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Baby monitor exploit allowed hackers to creep on your toddlers

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You might want to hold off copping this baby monitor to keep an eye out on your newly born — unless you’re fine with unknowingly streaming your toddler to total strangers on the internet.

A severe vulnerability in iBaby Monitor M6S allowed hackers to snatch any saved pics or footage, access a live feed of the camera, and even glean your personal information, an investigation by PCMag and Bitdefender has found. The worst part? Anybody with an M6S and the necessary network skills can breach cloud-stored content by every other device of the same type.

[Read: Amazon Engineer: ‘Ring should be shut down immediately and not brought back’]

Each time your baby moves, the monitor records footage and uploads it to the cloud before forwarding it to you. This data is protected with a secret key and access ID key, but the setup is a lot less secure than it sounds. The keys don’t simply give the monitor access to your own data, but to everyone else’s too.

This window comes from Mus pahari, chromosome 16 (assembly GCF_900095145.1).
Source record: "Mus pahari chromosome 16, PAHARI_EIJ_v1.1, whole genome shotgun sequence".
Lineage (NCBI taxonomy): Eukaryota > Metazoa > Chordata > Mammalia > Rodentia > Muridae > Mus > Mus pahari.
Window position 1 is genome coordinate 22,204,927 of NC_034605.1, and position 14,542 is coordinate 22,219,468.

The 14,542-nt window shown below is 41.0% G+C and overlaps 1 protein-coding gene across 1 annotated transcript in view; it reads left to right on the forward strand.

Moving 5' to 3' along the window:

The flaws don’t end there, though. “Using what’s called an Indirect Object Reference (IDOR), an attacker can extract some personal details about the parent who installed it,” PCMag writes. “These include the email address, name, location, and even profile picture.”

Bitdefender initially tipped off iBaby to the kink last May, but the baby monitor maker never even bothered to respond — even well after the standard 90-day disclosure period the researchers granted to the company. This means the vulnerability remains exploitable.

Despite optimistic promises of a convenient and secure future of IoT, researchers have been finding shortcomings in baby monitors for years. In 2016, an investigation by the New York Department of Consumer Affairs found that four out of the five baby monitors it analyzed were prone to breaches.

Those interested in a more technical breakdown of the issue can consult with Bitdefender’s white paper here.

Update 12:15PM, March 6: iBaby has since fixed the vulnerability.

In a statement, the company said that although hackers could have abused the bugs to glean users’ data, there’s nothing to suggest this had occurred.

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Published February 27, 2020 — 14:59 UTC